Sake nerds are weird people. We get together and talk about yeast numbers and often, how hard the water is. I’m going to indulge my inner geek and talk about this exciting topic…
Water hardness is the amount of calcium and magnesium in the water. These minerals come from rocks, such as limestone that dissolves in the system. Japan, as a country, has generally soft water. The average is 61 mg/L, whereas it’s 120 mg/L for the US. For those of us in the West Coast of Canada, the water is unusually soft, where the source is mostly from mountain lakes fed by glaciers and snowmelt, at around 5 mg/L for Vancouver. Why does this matter to sake?
To put is simply, harder water promotes vigorous fermentation, as calcium is necessary for enzyme activity. This often leads to sakes that are thicker and fuller bodied. It’s suitable for Junmai and Yamahai styles of sake, which have a solid backbone of acidity. Nada, in Kobe, has been traditionally raised as an example of a hard water source. Fushimi, Kyoto, for soft water. Below are examples of water from some of my favourite breweries:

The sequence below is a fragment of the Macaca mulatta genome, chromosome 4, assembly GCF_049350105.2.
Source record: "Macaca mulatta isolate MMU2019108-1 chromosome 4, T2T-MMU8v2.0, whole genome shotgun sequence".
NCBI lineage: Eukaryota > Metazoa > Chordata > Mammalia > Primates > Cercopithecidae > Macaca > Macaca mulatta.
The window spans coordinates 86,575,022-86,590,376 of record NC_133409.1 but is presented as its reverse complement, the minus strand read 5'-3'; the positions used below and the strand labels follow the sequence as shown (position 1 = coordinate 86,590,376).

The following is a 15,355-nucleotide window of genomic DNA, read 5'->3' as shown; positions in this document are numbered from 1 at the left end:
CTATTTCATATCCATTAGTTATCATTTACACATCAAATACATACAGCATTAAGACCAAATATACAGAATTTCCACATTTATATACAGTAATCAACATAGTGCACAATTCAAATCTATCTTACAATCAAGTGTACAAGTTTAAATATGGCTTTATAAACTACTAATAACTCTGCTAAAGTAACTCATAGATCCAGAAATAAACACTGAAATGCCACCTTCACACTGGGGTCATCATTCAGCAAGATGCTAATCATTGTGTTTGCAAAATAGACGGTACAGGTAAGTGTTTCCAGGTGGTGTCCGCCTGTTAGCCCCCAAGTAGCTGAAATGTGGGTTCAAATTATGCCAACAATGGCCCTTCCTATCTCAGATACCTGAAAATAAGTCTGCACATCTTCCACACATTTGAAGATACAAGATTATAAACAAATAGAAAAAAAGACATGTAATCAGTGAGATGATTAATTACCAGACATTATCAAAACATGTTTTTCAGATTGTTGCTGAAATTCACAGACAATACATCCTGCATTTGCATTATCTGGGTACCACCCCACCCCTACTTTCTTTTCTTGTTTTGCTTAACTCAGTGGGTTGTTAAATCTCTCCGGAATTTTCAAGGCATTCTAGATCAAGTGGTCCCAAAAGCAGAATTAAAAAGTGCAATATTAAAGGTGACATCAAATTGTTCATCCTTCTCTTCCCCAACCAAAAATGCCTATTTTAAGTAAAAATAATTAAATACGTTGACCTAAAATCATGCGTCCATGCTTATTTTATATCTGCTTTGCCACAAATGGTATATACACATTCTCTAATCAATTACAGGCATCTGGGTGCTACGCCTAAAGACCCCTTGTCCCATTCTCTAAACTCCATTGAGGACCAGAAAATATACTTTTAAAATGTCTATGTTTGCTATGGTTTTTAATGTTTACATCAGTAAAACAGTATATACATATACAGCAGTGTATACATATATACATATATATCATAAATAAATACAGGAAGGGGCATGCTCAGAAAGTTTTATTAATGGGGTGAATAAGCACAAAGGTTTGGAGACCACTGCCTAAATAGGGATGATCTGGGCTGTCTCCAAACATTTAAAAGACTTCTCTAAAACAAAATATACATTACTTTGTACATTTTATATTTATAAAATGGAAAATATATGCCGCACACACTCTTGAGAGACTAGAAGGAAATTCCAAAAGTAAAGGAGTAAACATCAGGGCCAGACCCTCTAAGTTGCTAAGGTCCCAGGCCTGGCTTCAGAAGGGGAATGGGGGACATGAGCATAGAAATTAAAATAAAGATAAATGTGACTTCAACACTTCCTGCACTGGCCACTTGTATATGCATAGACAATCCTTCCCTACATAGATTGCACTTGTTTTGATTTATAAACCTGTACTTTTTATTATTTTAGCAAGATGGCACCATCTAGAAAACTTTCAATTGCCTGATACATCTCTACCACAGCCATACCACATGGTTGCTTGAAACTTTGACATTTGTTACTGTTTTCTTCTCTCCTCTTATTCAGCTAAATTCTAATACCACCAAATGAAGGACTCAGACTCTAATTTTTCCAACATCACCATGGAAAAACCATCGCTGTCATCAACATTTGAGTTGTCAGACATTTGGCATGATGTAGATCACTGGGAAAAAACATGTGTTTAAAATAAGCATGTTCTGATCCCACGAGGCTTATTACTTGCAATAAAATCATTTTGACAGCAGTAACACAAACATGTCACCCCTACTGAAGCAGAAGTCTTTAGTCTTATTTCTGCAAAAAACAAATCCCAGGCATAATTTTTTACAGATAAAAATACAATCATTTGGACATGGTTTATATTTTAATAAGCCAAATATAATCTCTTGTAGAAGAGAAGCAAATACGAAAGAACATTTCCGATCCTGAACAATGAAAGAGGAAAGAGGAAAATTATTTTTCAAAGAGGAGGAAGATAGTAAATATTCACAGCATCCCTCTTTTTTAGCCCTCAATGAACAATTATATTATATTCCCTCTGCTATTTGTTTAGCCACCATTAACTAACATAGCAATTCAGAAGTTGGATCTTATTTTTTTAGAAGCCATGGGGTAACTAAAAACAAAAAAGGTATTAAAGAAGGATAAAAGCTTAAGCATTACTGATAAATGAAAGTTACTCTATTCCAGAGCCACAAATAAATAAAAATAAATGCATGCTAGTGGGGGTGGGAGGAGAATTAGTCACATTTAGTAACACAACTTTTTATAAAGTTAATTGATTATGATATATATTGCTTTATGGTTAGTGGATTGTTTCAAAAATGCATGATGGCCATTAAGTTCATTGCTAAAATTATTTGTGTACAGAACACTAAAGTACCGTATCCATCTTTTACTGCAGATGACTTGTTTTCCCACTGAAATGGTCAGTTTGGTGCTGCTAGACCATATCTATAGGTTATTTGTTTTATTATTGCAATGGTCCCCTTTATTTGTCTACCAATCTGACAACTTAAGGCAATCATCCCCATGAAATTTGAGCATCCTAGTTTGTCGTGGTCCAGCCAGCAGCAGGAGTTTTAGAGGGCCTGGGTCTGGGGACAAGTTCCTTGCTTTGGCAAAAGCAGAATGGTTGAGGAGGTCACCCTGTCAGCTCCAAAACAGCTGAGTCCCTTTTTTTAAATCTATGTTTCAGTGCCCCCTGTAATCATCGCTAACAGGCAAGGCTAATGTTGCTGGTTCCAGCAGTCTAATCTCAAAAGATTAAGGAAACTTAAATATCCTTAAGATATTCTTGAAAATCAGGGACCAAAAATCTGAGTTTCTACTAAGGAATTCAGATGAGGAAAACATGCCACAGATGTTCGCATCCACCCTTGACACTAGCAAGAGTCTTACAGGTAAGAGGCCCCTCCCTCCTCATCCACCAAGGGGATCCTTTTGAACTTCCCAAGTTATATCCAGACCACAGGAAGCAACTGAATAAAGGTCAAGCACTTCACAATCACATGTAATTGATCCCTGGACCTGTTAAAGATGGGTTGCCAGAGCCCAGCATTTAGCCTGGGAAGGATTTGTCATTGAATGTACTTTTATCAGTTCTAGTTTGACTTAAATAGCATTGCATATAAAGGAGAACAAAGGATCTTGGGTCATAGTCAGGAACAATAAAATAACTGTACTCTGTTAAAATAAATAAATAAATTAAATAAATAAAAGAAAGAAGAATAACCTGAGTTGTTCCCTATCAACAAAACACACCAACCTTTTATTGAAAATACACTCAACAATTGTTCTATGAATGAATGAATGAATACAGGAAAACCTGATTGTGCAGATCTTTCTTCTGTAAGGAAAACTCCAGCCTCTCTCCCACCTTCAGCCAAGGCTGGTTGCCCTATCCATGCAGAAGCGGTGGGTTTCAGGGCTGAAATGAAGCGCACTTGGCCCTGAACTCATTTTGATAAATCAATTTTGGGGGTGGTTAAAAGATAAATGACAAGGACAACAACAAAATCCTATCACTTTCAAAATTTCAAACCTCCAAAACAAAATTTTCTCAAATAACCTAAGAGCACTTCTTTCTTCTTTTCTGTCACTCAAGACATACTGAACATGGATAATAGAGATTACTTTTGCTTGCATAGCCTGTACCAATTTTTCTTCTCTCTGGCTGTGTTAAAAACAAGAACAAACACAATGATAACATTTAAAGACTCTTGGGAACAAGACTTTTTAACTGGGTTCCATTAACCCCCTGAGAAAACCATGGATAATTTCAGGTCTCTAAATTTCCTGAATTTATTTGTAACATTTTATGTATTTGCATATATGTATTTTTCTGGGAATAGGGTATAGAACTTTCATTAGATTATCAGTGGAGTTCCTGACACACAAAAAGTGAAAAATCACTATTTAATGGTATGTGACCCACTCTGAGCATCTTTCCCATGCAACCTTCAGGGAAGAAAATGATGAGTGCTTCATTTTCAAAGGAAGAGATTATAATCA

Toronto: 128 mg/L
Vancouver: 5 mg/L
Tengumai: 105 mg/L
Fukumitsuya: 178 mg/L
Hakkaisan: 43 mg/L
Soft water sake has been traditionally called “onna-zake” (“woman sake”) and hard water sake “otoko-zake” (“man sake”). Yes, it’s kind of sexist and gender specific but most of the time, it makes sense. More often than not, hard water sakes are thick and full-bodied, like the Burt Reynolds of sake. And more often than not, soft water sakes are lighter and leaner, like…I’ll leave that to your imagination.
This is a bottle of water I bought at Narita airport and it’s supposedly water from Mt. Fuji. It lists the water hardness, which my inner geek finds super interesting: 32 mg/L. So I imagine that it’s flowed through the mountain a bit, picking up minerals along the way, which is why it’s not super soft.
Water hardness doesn’t tell you everything – there are SO many factors when brewing sake that contribute to the final taste that it can’t just be about the water. But as it makes up 80% of the final product, I think it’s at least worth a thought or two.